Recent studies in fundamental cell biology of cilia/flagella using experimental model organisms like the green algae Chlamydomonas, the round worm Caenorhabditis elegans and the mouse Mus musculus have shed light on how PKD develops in patients. All cilia and flagella are constructed and maintained, including localizing of protiens inserted into ciliary and flagellar membranes, by the process of intraflagellar transport. Environmental sensing and cellular signaling pathways initiated from proteins inserted into ciliary/flagellar membranes are thought to be critical for normal renal cell development and functioning. Membrane protiens which function in developmental and physiological environmental sensing and intracellular signalling are sorted to and localized to the cilia in renal epithelial cells by intraflagellar transport. These epithelial cells line the lumen of the urinary collecting ducts and sense the flow of urine. Failure in flow-sensing signaling results in programed cell death or apoptosis of these renal epithelial cells producing the characteristc multiple cysts of PKD. PKD may result from mutations of signaling and environmantal sensing protiens, or failure in intraflagellar transport. Two PKD genes, PKD1 and PKD2, encode membrane proteins which localize to a non-motile cilium on the renal tube cell. Polycystin-2 encoded by PKD2 gene is a calcium channel which allows extracellular calcium ions to enter the cell. Polycystin-1, encoded by PKD1 gene, is thought to be associated with polycystin-2 protein and regulate its channel activity. The calcium ions are important cellular messengers which, in turn, trigger complicated biochemical pathways which lead to cell proliferation and differentiation. Malfunctions of polycystin-1 or polycystin-2 proteins, defects in the assembly of the cilium on the renal tube cell, failures in targeting these two proteins to the cilium, and deregulations of calcium signaling all likely cause the occurrence of PKD.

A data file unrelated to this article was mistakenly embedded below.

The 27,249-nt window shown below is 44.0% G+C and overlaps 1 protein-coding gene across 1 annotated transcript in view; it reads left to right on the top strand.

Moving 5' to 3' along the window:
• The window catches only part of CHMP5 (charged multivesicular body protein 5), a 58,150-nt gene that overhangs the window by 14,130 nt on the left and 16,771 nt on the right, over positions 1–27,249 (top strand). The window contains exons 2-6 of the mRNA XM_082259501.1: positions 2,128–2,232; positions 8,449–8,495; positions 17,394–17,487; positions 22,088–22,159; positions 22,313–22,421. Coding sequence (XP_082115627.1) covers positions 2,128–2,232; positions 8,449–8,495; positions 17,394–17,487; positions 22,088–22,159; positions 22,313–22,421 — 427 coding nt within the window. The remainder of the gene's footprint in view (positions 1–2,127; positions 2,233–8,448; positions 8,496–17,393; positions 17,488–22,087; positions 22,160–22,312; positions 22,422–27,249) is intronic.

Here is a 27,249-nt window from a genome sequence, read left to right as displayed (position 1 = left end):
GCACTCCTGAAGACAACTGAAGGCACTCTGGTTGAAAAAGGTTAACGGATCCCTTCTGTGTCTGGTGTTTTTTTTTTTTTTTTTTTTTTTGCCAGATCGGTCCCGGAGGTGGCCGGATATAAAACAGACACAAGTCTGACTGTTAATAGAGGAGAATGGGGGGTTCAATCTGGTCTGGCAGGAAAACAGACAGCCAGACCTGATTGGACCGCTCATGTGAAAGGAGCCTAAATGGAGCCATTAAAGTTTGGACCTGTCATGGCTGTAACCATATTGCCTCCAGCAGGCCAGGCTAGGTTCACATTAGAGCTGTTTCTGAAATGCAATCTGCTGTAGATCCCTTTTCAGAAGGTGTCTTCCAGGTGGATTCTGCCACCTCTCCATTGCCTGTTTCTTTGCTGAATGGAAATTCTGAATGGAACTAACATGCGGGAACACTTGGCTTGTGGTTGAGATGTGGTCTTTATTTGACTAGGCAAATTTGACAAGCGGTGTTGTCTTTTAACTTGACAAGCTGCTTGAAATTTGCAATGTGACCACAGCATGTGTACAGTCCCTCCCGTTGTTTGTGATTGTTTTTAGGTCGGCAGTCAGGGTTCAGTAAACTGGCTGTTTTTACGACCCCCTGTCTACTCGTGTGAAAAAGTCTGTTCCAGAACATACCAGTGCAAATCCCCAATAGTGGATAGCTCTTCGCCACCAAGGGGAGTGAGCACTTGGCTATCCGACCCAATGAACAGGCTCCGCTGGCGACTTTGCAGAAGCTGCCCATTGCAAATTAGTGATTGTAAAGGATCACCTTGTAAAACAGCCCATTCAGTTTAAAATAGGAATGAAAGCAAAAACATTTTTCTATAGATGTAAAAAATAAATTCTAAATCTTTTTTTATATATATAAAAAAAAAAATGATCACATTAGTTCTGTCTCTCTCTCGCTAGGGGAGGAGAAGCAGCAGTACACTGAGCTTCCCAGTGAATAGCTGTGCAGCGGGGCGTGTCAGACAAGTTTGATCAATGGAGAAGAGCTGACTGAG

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Megagene unmasked: huge gene leads to many tumors in the kidneys - polycystic kidney disease; includes related article on Janet S. van Aldelsberg's PKD
From Science News, 5/27/95 by Kathleen Fackelmann

Researchers now have a complete picture of the monster gene thought to cause polycystic kidney disease (PKD), an inherited disorder that strikes about 1 in 1,000 people worldwide.

Last year, a team of European investigators nabbed the gene and provided a partial sketch of the sequence of chemical units that go into it. Now, two groups of international investigators have confirmed and extended that work.

"We don't have a magic bullet today," comments Jared J. Grantham, a nephrologist at the University of Kansas Medical Center in Kansas City. "But I'm absolutely convinced that by the turn of the century we're going to have some very effective therapy for PKD." Grantham also serves as chairman of the Polycystic Kidney Research Foundation in Kansas City.

About 600,000 people in the United States have this disease, in which some of the urine-collecting tubules of the kidneys can balloon into tumorlike cysts. These tubules are part of the nephron, the kidney's urine-making workhorse. The cysts can become infected or stop functioning altogether. People who develop renal failure must opt for a kidney transplant or dialysis, a technique in which a machine filters poisons from the blood.